International TravelThings You Should KnowTo-Do List


milford 1

And why exactly does one excursion lasting approximately five hours in a 23-day trip deserve a post unto itself?  Let me explain.

No trip to the south island of New Zealand is considered complete without seeing this spot. In fact, it is akin to a trip to India sans the Taj Mahal or Cairo minus the Sphinx. Everyone we spoke to inquired if we are going or have gone. And because in the 2010 trip I didn’t know then what I know now, we missed out.  Thus, it’s been years in the making and on the proverbial “list” of must-see’s.

In planning this trip, I allocated five days in Queenstown. Since flying to Milford (the optimal travel means) is totally dependent on up-to-the-minute weather, one never knows. Annual rainfall is 250+ inches.

After reserving the travel – with Air Milford for a 35-minute flight in a 10-passenger Cessna, then 90 minute cruise followed by return flight – one must call the morning of to get an answer.  It’s more than just checking a weather app. Air Milford has a 100% safety record for a reason. Milford Sound begins off the Tasman Sea. The weather can change in an instant. The company relies on numerous predictors to ensure safety. And since flying requires navigation through enormous mountains and glaciers, a storm upends plans quickly. The varying paths are seen below (map reprinted from Air Milford website).

The day we finally got to go, it was uncertain until 30 minutes prior to hotel pick-up if the trip was happening. A bit nervewracking, to say the least.

I volunteered for the co-pilot’s seat on the outbound and hoped pilot Tom didn’t notice when I grabbed my armrest upon a sudden dip in altitude. By the way, that seat is understandably tight and one must be positioned so as not to touch any controls. But I didn’t want to miss any photo ops either so it was somewhat tense. (Mission accomplished)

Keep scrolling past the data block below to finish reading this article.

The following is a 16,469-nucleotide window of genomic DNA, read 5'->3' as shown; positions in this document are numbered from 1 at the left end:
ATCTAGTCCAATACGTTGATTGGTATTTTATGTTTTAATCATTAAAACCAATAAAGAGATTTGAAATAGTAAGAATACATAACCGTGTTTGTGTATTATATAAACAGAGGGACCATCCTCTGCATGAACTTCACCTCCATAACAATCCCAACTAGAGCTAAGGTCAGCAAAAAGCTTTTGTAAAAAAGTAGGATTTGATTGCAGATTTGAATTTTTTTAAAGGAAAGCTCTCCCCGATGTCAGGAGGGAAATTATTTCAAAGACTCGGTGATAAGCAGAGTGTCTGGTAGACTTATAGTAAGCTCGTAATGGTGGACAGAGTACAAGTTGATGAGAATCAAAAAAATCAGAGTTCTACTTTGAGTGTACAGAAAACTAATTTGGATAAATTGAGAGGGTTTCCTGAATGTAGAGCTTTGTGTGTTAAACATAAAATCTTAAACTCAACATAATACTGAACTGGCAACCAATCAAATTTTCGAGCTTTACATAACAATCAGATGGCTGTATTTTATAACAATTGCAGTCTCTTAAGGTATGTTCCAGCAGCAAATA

“Roger that”

Why was this whole thing so dramatic?  Our New Zealand arrival from Bali was late due to weather issues. We were scheduled to arrive at 5:30 am with a 7am departure to Queenstown for the 90 minute flight.  Based on getting to Queenstown at 8:30, I booked the 11:30 Milford trip. The Air New Zealand flight crew gently informed me mid-Auckland flight that we were not going to make our connection. Ninety minutes is normally more than sufficient. But there was an outbreak of foot and mouth disease in Bali and NZ is extremely cautious with visitors since it is a country very dependent on agriculture.

Suffice it to say, we were way late (like 2-1/2 hours getting through Auckland, tensely transferring terminals in pouring rain). Air NZ had already booked us on a later flight to Queenstown. So bye-bye Milford that day, which of course was IDEAL weather conditions. Air Milford moved our excursion from Monday to Thursday. Fingers crossed – Thursday was our last and best chance.

Of course you already know how the outcome. An absolutely glorious experience. The vistas from above — glaciers, rivers, Lord of the Rings filming sites, and finally Milford — were extraordinary.

Below, one of the enormous glaciers spotted.  The pilot knew each one by name.

More rainbows spotted — there’s actually three in the photo below.

One of many waterfalls seen on the cruise.  For scope, this one is the height of a 50-story building!

The combination of scenery is breathtaking: mountains, snow, waterfalls, clouds in the sky.  

Below, Milford into the Tasman Sea. I submitted the photo to Peter Greenberg Worldwide

and it won Photo of the Week! Click HERE  for the write-up!

While on the cruise, the hubby asked me how Milford is different from the Norwegian fjords we saw last year (read HERE).  I couldn’t answer at the time but have since looked it up.  Here you go:

Norway’s fjords dwarf those of New Zealand but it is fundamentally a very very different experience as they are of a completely different character. In Norway, you will see the sheer length and dramatic landscapes, and history of its many fjords. While in New Zealand you will see the dramatic landscapes of a whole other world the other end of the planet that evolved in complete isolation.

In summary, the Norwegian fjords are much larger than the New Zealand fiords, but they offer a completely different experience.

I feel fortunate to have experienced both! Below, thank you pilot Tom for the incredible ride. Next post, stop #5 takes us to Fiji.